Thursday, 18 October 2012


Poul Anderson wrote of the characters in his Hrolf Kraki's Saga (New York, 1973):

"To us, their behavior seems insanely egoistic..." (p. xx).

In ancient times, the rich and powerful were able to behave in ways that we would regard as childish. In Anderson's The Golden Slave (New York, 1980), Mithradates rages when a woman whom he wants as a concubine absconds. I thought that his behaviour was infantile and Anderson confirmed this through the character Eodan:

"...the Cimbrian knew where he had seen such a look before - in small children, about to scream from uncontrollable rage." (p. 247)

Mithradates demonstrates his "Greatness" by mastering his rage sufficiently to dismiss the men who have been caught up in the drama of the unwilling concubine instead of taking any further action against them.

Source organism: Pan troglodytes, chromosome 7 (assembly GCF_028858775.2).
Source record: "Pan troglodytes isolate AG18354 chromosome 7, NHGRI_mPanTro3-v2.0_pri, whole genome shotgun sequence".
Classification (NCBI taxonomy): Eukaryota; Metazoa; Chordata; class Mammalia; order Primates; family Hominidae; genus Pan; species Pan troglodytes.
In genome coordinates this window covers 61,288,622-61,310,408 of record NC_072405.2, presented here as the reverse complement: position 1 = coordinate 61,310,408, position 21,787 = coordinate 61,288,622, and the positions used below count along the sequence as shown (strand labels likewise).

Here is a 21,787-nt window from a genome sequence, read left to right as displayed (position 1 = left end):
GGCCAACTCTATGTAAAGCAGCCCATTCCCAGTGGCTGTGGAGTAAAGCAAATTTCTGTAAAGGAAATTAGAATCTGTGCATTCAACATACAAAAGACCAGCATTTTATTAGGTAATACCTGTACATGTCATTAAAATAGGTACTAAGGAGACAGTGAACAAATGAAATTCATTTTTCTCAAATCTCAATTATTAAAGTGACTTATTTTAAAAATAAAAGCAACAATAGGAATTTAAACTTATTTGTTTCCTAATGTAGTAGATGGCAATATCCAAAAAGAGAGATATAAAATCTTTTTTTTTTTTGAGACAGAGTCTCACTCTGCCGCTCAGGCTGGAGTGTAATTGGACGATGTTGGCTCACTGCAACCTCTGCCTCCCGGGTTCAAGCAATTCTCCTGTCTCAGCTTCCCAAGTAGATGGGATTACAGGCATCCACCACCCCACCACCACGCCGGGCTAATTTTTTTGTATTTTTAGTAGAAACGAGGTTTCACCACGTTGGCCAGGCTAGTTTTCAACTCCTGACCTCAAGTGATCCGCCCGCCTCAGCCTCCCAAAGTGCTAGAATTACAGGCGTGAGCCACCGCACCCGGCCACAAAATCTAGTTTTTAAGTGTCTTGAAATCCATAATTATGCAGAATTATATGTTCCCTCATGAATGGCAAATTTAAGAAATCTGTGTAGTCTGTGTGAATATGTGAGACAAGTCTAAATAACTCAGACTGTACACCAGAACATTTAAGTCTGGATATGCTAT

These men are Eodan and Flavius. Since Eodan is the original of Odin, could his opponent Flavius who smiles mockingly and moves like a cat be the original of Loki? Maybe, but Flavius' full name is Gnaeus Valerius Flavius and I do not find it possible to derive "Loki" from it.


ndrosen said...

I spotted Eodan and Tjorr as Odin and Thor, as well as seeing Phryne and Hwicca combining as Fricka, but didn't think of a connection between Flavius and Loki. Did Anderson intend it?

Hmm. Flavius to Lavi, to Loki? It's not clear, and a bit of a stretch, but it could possibly be.

Paul Shackley said...

When I wrote this note, I clearly thought that Flavius' character resembled Loki's but, no, the names don't connect!